One of the things that makes PtoP so exciting is the extreme efforts crews take to stay in the race. There are cars with new suspensions, new radiators, new windscreens and even new crew members but all still pressing forward to Paris. It takes courage to keep going despite the fact that the car is broken and held together with gaffer tape.
But it also takes courage (perhaps more courage) to know when to call a halt, to acknowledge that going on doesn't make sense and that despite all the planning, effort, attention to detail, money and sheer graft on the route the race is over for this car and this crew.
And that's what's happened to Rhubarb and Custard. It's proved impossible to rebuild the carburettors and make them serviceable. As a result it would be a struggle to drive back to the hotel never mind catch the rally 2000 km away. It seems absurd that a car which has otherwise nothing wrong with it, has been brought low by an invisible problem when the rally car park is full of crippled cars that nonetheless are able to keep going.
However it would be folly to attempt to catch the rally under our own steam and not much better to have the car trucked along the route - what can't be fixed in a workshop can't be repaired in the field and we would at best be limping along and require constant attention and it's more likely that the car would simply die.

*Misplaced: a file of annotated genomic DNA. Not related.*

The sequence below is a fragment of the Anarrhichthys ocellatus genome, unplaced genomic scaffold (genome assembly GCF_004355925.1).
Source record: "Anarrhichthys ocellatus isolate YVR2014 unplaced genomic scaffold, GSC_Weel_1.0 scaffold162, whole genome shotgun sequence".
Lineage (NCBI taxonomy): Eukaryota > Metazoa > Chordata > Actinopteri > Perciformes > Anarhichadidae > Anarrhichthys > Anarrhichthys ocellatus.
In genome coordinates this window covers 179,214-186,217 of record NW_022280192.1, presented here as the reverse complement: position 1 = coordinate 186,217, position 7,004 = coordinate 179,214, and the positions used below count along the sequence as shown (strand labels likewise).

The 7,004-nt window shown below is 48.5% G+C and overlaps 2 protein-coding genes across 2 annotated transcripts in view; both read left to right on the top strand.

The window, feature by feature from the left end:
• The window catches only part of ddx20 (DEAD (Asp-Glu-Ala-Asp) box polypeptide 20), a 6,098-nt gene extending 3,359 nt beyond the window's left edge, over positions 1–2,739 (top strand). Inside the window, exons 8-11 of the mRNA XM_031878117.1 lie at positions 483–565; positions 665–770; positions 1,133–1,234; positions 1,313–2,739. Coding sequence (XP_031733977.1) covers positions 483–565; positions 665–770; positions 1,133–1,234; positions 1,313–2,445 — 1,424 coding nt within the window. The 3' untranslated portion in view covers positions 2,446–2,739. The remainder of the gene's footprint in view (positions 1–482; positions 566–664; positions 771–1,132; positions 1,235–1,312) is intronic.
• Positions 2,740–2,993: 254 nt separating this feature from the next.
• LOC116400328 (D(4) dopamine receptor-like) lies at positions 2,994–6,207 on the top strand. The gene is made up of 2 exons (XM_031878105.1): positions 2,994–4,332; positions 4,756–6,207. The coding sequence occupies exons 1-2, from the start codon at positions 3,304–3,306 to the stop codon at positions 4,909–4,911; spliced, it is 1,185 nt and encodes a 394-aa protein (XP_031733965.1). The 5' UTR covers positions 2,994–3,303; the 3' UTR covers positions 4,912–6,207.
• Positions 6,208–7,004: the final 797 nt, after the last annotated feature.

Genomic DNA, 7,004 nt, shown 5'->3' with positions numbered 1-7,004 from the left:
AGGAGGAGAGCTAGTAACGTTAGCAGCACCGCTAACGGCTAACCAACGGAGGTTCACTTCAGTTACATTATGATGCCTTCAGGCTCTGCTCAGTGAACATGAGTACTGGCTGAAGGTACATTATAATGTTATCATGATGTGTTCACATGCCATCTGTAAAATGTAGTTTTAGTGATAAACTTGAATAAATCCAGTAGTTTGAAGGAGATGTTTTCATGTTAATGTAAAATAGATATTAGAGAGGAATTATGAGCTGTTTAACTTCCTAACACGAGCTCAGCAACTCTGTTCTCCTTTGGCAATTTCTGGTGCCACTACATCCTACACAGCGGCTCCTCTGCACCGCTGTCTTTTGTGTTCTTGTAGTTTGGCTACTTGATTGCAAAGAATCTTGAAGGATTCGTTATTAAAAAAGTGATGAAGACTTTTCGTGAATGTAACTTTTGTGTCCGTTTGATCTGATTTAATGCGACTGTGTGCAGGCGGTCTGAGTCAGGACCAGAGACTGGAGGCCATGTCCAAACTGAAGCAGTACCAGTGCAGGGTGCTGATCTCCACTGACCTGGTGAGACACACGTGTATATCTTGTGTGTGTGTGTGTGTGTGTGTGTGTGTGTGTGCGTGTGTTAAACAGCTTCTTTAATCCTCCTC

So, like Napoleon and Hitler before us, we've been beaten by Russia, almost exactly half way through the rally. We have the offer to rejoin in a different car at a later point but at least tonight I don't find that appealing. The point was to take Rhubarb and Custard the whole way and that can't be.
We've had some wonderful messages of sympathy from friends, family and other crews for which we are grateful. Even the staff at the hotel gave us their support and I confess that I had a tearful moment when I was writing thank you notes to the sweeps, medics, organiser's and marshals.
We've had a great time and it seems that at least this time it wasn't meant to be. Don't give up on the blog though. There will be time for further reflection and comment before we close the book.